Objective: To determine the influence of weight loss on multiple cardiovascular disease (CVD) risk factors.
Design: Overweight women (n = 12; mean 44.2% fat) and men (n = 10; mean 30.7% fat) participated in an 8 week weight-loss program that included dietary, exercise, multi-vitamin/mineral supplementation, and behavior modification components. Measurement of total and regional body composition assessed using dual energy X-ray absorptiometry (DEXA), circumferences and blood sampling for total cholesterol, LDL cholesterol, HDL cholesterol, triacylglycerols, homocysteine, insulin and leptin were performed before and after the weight loss intervention.
Results: Subjects increased their physical activity and decreased their energy intake, resulting in a mean decrease in body mass of - 4.3 +/- 3.4 kg in women and -4.7 +/- 3.1 kg in men. Fat accounted for 88 and 58% of the decrease in body mass in men and women, respectively. Proportionally, men lost significantly more fat mass from the trunk region compared to women. Serum total and LDL cholesterol were significantly decreased in men (-11 and -14%, respectively) but not women (-3 and -3%, respectively) and there were no changes in HDL cholesterol and triacylglycerols. Serum leptin was significantly decreased (-36%) and highly correlated to fat mass (r= 0.839). There were no changes in serum insulin and plasma homocysteine.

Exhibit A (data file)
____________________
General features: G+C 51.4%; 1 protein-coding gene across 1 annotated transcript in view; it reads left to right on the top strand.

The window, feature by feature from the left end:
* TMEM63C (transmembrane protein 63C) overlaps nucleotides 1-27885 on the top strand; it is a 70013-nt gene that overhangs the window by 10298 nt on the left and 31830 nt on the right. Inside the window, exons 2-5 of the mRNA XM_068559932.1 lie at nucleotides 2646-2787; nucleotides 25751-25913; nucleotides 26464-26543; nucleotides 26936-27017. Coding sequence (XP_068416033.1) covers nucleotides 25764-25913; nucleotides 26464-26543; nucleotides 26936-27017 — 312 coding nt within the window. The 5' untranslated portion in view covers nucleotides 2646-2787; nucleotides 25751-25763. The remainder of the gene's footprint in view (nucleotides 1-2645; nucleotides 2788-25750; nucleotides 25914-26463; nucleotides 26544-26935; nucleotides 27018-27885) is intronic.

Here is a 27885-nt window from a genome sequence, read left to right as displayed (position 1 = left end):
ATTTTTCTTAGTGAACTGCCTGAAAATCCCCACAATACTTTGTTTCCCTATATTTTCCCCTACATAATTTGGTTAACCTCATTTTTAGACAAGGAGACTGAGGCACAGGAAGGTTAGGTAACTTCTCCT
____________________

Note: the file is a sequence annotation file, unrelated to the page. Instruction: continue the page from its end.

Conclusions: These data indicate that short-term weight loss resulting from reducing percentage energy from fat, increasing physical activity and vitamin/mineral supplements including folic acid has a favorable effect on regional body composition and total and LDL cholesterol with minimal effects on HDL cholesterol, triacylglycerols, homocysteine and insulin and the effects are greater in men compared to women. Supplementation with folic acid or emphasis on folic acid-rich foods may be an important component of a weight loss program to prevent increases in homocysteine.